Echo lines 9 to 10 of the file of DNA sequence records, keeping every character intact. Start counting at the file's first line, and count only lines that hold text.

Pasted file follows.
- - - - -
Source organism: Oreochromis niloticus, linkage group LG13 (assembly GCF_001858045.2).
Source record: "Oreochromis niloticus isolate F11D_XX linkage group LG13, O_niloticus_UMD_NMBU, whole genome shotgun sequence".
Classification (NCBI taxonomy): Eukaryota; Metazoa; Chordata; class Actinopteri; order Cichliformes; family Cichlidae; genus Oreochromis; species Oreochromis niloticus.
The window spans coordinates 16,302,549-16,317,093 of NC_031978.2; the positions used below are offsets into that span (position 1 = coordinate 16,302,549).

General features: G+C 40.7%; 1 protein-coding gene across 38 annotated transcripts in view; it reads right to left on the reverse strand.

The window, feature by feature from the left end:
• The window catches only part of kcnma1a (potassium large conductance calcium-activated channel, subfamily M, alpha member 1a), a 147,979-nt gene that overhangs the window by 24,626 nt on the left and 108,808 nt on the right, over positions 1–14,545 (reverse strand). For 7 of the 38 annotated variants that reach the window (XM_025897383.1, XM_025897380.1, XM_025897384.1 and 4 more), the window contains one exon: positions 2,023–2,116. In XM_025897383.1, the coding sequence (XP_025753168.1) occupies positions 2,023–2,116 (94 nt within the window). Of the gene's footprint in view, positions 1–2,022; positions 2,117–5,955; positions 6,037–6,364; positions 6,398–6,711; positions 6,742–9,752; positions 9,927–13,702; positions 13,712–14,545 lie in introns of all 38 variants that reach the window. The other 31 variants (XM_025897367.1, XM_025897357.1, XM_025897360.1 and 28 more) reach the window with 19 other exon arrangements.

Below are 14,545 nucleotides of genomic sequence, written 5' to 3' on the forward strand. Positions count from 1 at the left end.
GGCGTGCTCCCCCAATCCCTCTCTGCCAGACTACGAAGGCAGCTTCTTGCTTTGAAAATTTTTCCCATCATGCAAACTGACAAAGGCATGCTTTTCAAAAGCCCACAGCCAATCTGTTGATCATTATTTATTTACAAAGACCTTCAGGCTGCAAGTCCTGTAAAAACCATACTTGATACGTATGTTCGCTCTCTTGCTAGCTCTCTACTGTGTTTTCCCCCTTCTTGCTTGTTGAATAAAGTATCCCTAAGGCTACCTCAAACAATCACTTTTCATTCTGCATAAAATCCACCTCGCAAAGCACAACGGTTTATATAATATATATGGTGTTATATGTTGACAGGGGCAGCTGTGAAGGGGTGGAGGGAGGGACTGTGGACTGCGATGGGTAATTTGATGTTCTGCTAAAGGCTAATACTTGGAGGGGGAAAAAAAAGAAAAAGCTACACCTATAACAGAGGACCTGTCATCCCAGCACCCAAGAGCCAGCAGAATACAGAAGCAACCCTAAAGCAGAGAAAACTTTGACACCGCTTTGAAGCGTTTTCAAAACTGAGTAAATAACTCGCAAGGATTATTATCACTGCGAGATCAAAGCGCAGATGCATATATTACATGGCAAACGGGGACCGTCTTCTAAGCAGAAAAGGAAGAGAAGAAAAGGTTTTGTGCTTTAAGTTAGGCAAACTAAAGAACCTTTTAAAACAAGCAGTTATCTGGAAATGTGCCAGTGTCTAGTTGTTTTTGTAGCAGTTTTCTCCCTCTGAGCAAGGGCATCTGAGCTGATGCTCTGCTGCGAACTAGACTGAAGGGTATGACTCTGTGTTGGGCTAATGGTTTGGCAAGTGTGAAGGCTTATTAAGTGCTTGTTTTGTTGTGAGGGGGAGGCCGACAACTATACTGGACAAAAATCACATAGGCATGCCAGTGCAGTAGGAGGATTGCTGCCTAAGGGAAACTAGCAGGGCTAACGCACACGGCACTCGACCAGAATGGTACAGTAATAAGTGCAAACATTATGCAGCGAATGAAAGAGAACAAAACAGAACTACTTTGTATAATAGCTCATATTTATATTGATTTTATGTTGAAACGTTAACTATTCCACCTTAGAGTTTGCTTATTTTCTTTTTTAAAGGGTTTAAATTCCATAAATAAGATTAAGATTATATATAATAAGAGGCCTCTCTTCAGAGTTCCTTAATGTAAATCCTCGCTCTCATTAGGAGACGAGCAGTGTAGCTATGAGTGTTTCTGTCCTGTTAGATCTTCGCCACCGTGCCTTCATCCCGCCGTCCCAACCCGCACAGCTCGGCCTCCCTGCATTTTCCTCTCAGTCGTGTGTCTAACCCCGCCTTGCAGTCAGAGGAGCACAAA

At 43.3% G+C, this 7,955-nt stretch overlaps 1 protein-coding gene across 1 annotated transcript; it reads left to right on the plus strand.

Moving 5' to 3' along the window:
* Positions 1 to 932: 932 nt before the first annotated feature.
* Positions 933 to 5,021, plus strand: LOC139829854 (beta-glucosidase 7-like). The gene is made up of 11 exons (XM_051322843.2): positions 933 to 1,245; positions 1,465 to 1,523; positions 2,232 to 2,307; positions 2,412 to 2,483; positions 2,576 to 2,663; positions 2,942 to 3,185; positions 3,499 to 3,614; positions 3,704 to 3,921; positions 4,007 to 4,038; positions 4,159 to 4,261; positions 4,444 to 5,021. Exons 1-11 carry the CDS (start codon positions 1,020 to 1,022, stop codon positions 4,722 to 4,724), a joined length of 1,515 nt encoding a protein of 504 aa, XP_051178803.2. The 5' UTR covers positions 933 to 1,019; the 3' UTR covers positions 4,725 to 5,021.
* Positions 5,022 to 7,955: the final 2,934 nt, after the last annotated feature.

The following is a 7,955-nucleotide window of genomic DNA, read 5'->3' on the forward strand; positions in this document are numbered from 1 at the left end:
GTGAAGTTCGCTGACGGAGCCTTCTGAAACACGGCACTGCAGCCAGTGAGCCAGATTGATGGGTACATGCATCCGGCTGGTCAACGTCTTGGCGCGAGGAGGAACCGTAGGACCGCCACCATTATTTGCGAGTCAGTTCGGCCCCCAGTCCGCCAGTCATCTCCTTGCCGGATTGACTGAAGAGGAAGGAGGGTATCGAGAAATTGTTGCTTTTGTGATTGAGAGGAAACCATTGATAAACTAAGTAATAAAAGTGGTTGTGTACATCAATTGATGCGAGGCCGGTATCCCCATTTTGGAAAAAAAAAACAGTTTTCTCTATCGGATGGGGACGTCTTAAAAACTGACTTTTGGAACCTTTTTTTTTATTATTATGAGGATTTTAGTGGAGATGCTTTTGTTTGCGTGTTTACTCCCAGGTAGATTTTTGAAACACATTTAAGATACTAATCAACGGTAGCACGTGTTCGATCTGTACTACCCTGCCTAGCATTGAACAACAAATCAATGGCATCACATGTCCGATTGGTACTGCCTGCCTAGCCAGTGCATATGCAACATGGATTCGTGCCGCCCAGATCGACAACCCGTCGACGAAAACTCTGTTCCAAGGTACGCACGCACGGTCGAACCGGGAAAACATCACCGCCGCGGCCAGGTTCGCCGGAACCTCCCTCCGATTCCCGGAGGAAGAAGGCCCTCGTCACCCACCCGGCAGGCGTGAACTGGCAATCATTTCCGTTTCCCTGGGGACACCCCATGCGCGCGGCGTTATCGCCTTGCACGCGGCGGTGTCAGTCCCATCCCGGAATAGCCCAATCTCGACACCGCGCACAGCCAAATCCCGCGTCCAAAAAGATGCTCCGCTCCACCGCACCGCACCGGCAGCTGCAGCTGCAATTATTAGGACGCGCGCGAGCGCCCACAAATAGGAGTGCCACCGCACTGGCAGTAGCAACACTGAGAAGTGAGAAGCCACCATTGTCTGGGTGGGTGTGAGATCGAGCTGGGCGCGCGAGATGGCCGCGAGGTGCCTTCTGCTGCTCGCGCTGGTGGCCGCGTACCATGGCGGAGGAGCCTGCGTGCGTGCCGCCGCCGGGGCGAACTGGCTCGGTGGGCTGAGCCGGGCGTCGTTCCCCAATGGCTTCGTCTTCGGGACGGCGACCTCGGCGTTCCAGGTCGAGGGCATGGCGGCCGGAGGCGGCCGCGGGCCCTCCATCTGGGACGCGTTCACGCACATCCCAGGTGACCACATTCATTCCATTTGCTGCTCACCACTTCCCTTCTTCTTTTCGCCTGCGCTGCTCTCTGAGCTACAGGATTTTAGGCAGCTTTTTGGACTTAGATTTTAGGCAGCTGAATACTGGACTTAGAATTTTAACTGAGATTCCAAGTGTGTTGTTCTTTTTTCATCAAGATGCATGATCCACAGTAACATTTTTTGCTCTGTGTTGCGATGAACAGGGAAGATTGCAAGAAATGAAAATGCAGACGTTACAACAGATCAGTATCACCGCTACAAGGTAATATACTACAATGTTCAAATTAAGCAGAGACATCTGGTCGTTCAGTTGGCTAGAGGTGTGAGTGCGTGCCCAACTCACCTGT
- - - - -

GGCGTGCTCCCCCAATCCCTCTCTGCCAGACTACGAAGGCAGCTTCTTGCTTTGAAAATTTTTCCCATCATGCAAACTGACAAAGGCATGCTTTTCAAAAGCCCACAGCCAATCTGTTGATCATTATTTATTTACAAAGACCTTCAGGCTGCAAGTCCTGTAAAAACCATACTTGATACGTATGTTCGCTCTCTTGCTAGCTCTCTACTGTGTTTTCCCCCTTCTTGCTTGTTGAATAAAGTATCCCTAAGGCTACCTCAAACAATCACTTTTCATTCTGCATAAAATCCACCTCGCAAAGCACAACGGTTTATATAATATATATGGTGTTATATGTTGACAGGGGCAGCTGTGAAGGGGTGGAGGGAGGGACTGTGGACTGCGATGGGTAATTTGATGTTCTGCTAAAGGCTAATACTTGGAGGGGGAAAAAAAAGAAAAAGCTACACCTATAACAGAGGACCTGTCATCCCAGCACCCAAGAGCCAGCAGAATACAGAAGCAACCCTAAAGCAGAGAAAACTTTGACACCGCTTTGAAGCGTTTTCAAAACTGAGTAAATAACTCGCAAGGATTATTATCACTGCGAGATCAAAGCGCAGATGCATATATTACATGGCAAACGGGGACCGTCTTCTAAGCAGAAAAGGAAGAGAAGAAAAGGTTTTGTGCTTTAAGTTAGGCAAACTAAAGAACCTTTTAAAACAAGCAGTTATCTGGAAATGTGCCAGTGTCTAGTTGTTTTTGTAGCAGTTTTCTCCCTCTGAGCAAGGGCATCTGAGCTGATGCTCTGCTGCGAACTAGACTGAAGGGTATGACTCTGTGTTGGGCTAATGGTTTGGCAAGTGTGAAGGCTTATTAAGTGCTTGTTTTGTTGTGAGGGGGAGGCCGACAACTATACTGGACAAAAATCACATAGGCATGCCAGTGCAGTAGGAGGATTGCTGCCTAAGGGAAACTAGCAGGGCTAACGCACACGGCACTCGACCAGAATGGTACAGTAATAAGTGCAAACATTATGCAGCGAATGAAAGAGAACAAAACAGAACTACTTTGTATAATAGCTCATATTTATATTGATTTTATGTTGAAACGTTAACTATTCCACCTTAGAGTTTGCTTATTTTCTTTTTTAAAGGGTTTAAATTCCATAAATAAGATTAAGATTATATATAATAAGAGGCCTCTCTTCAGAGTTCCTTAATGTAAATCCTCGCTCTCATTAGGAGACGAGCAGTGTAGCTATGAGTGTTTCTGTCCTGTTAGATCTTCGCCACCGTGCCTTCATCCCGCCGTCCCAACCCGCACAGCTCGGCCTCCCTGCATTTTCCTCTCAGTCGTGTGTCTAACCCCGCCTTGCAGTCAGAGGAGCACAAA

At 43.3% G+C, this 7,955-nt stretch overlaps 1 protein-coding gene across 1 annotated transcript; it reads left to right on the plus strand.